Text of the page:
If you can't hit the 4K 60fps consistently with "RTX ON" then you will automatically pale in comparison to the 2080Ti.
 

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Pastuch

TS Enthusiast
I genuinely do not understand why anyone cares about raytracing. What a waste of silicon real estate! Gamers want more framerate in a big way right now. I’d love a GPU with hdmi 2.1 that can drive 4k at 120hz 120fps. Nothing can do that and it makes me sad. That 48 inch LG oled with 120hz gsync and BFI makes every computer monitor look like ****.
 

gigantor21

TS Guru
TechSpot Elite
I feel sorry for AMD since they have to catch up with ray tracing just cause it's "MUH RAYY TRAACINGG" instead of focusing on performance. Ray tracing is still a meme and even Nvidia doesn't do **** with it.
It does make Quake II lighting a lot better. So there's that, at least.
 
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Evernessince

地獄らしい人間動物園
The 2080Ti and RTX Titan dominate the top of the GPU performance charts.

Because the 2080Ti is "affordable" and the Titan isn't...the 2080Ti will become the performance icon of the last gen to beat just like the 1080Ti did.

Only now, the "professional reviewers" and social media influencers will have to concentrate their reviews on how well a card performs with Direct X Ray Tracing turned ON.

Just being able to run a game with all settings at maximum - like Crysis - now takes on the inheritance of "RTX ON" being an advertisement point.

If you can't hit the 4K 60fps consistently with "RTX ON" then you will automatically pale in comparison to the 2080Ti.
The 2080 Ti isn't affordable in any sense of the word and it will never be on the same level as the 1080 Ti, which provided a far larger boost in performance for much less money.
 

poohbear

TS Evangelist
I genuinely do not understand why anyone cares about raytracing. What a waste of silicon real estate! Gamers want more framerate in a big way right now. I’d love a GPU with hdmi 2.1 that can drive 4k at 120hz 120fps. Nothing can do that and it makes me sad. That 48 inch LG oled with 120hz gsync and BFI makes every computer monitor look like ****.
I care. Ray tracing enables photo-realistic gaming, some of those demos are siiiiiiiiiiick!!!! I'd prefer that at 60fps @ 1080 or even 1440 resolution than 120+fps at 4k with none photo-realistic graphics.

Anwyays, Ampere is supposed to bring Ray tracing to the masses for much cheaper, so looking forward to Nvidia's next-gen graphics this year!
 

treetops

TS Evangelist
I care. Ray tracing enables photo-realistic gaming, some of those demos are siiiiiiiiiiick!!!! I'd prefer that at 60fps @ 1080 or even 1440 resolution than 120+fps at 4k with none photo-realistic graphics.

Anwyays, Ampere is supposed to bring Ray tracing to the masses for much cheaper, so looking forward to Nvidia's next-gen graphics this year!
Cool then you can play Doom from the 90s lol.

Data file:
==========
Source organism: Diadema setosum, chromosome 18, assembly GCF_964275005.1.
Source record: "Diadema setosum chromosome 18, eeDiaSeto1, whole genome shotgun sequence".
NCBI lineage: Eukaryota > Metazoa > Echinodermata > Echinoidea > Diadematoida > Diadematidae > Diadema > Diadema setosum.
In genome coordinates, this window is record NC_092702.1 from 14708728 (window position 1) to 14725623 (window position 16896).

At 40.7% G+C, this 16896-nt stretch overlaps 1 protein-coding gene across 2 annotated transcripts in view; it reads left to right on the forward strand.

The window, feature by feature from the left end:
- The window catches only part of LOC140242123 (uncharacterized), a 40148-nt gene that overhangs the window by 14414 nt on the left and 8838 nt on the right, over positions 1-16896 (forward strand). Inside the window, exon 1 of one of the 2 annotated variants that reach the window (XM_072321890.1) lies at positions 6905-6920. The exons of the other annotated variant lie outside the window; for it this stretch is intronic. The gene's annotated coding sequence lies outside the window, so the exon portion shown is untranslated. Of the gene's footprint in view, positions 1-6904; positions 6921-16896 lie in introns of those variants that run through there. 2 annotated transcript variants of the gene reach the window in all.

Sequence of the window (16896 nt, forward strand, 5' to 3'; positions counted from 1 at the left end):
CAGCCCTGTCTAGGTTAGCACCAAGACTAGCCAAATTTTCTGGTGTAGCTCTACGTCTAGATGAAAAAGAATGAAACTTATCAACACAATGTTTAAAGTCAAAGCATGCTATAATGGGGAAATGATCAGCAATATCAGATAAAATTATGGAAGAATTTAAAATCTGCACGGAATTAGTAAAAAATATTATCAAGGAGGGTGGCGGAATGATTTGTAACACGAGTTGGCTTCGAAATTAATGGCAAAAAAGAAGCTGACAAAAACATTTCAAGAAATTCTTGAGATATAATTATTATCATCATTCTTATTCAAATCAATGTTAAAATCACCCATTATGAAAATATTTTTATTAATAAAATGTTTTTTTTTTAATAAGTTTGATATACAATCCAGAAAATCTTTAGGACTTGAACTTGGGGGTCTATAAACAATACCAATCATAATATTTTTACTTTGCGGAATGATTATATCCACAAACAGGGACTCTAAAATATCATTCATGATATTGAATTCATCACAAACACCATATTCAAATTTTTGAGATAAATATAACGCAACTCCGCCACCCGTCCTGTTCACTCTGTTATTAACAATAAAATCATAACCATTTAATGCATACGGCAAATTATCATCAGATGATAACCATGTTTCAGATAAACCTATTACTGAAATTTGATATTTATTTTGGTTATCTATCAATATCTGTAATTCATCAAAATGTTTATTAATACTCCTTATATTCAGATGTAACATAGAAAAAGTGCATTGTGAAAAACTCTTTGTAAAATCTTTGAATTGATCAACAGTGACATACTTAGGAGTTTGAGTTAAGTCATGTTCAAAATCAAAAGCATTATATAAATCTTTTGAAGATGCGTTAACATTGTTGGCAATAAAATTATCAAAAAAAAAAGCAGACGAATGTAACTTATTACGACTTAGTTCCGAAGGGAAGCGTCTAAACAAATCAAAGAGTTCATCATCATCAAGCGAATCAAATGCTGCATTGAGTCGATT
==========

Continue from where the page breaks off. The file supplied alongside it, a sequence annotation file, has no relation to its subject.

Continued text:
Puiu

TS Evangelist
Since next gen consoles have amd hardware that is said to be ray tracing capable, why is it only a maybe pc users will get cards that can ray trace this year?
The technology was most likely paid to be developed by MS and Sony and AMD timed the release of RDNA 2 to coincide with the next gen console release/time schedule.
 

Nobina

TS Evangelist
Give me a good story and I wouldn't care about framerate or to an extent graphic quality.
The Outer Worlds is New Vegas' spiritual successor. It doesn't have the greatest graphics or the highest budget but it has a decent story and gameplay. It is considerer one of the best games released in that year without crazy graphics, ray tracing and other bullshit.
 

Irata

TS Maniac
If they (AMD and nVidia) can manage to include ray tracing with only a minimal performance impact, this is fine with me - I won't say no.

Of course, this will take up extra die space but there is another interesting use besides eye candy. I think it was mentioned in an XBox / PS5 interview where they said that you could also use ray tracing to improve games' AI, I.e. use it to trace when an opponent can hear (audio) or see (visual) you.

I find that use much more interesting than eye candy imho, but that is not to say that nicer graphics if the cost (fps + price) is not higher than the benefit.
 
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Puiu

TS Evangelist
I care. Ray tracing enables photo-realistic gaming, some of those demos are siiiiiiiiiiick!!!! I'd prefer that at 60fps @ 1080 or even 1440 resolution than 120+fps at 4k with none photo-realistic graphics.

Anwyays, Ampere is supposed to bring Ray tracing to the masses for much cheaper, so looking forward to Nvidia's next-gen graphics this year!
If you prefer low FPS at 1080p/1440p instead of 4K at higher FPS then you have your priorities wrong if graphics is what you care about. The difference in quality is much more noticeable than some fancy reflections which look great without RT anyway.

If you want true photorealism then your only option is to use something like Blender or Maya and render some great scenes. The demos you mentioned may look good, but I assure you that if they used traditional rendering to mimic raytraycing you would not notice if the two were swapped.

What you want is RT at good prices and good performance, don't accept compromises on PC (especially on the performance side when you buy top end hardware).
 
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krizby

TS Addict
The Outer Worlds is New Vegas' spiritual successor. It doesn't have the greatest graphics or the highest budget but it has a decent story and gameplay. It is considerer one of the best games released in that year without crazy graphics, ray tracing and other bullshit.
Yeah I couldn't bring myself to finish The Outer Worlds (played about 30hours), it feels the same as Fallout 3: quests are almost all fetch quests, NPCs stay in one spot, no day/night cycle and there is a pointer to show where exactly you need to go. Then again The Witcher 3 kinda ruined the RPG genre for me as I always compare any new RPG game to TW3.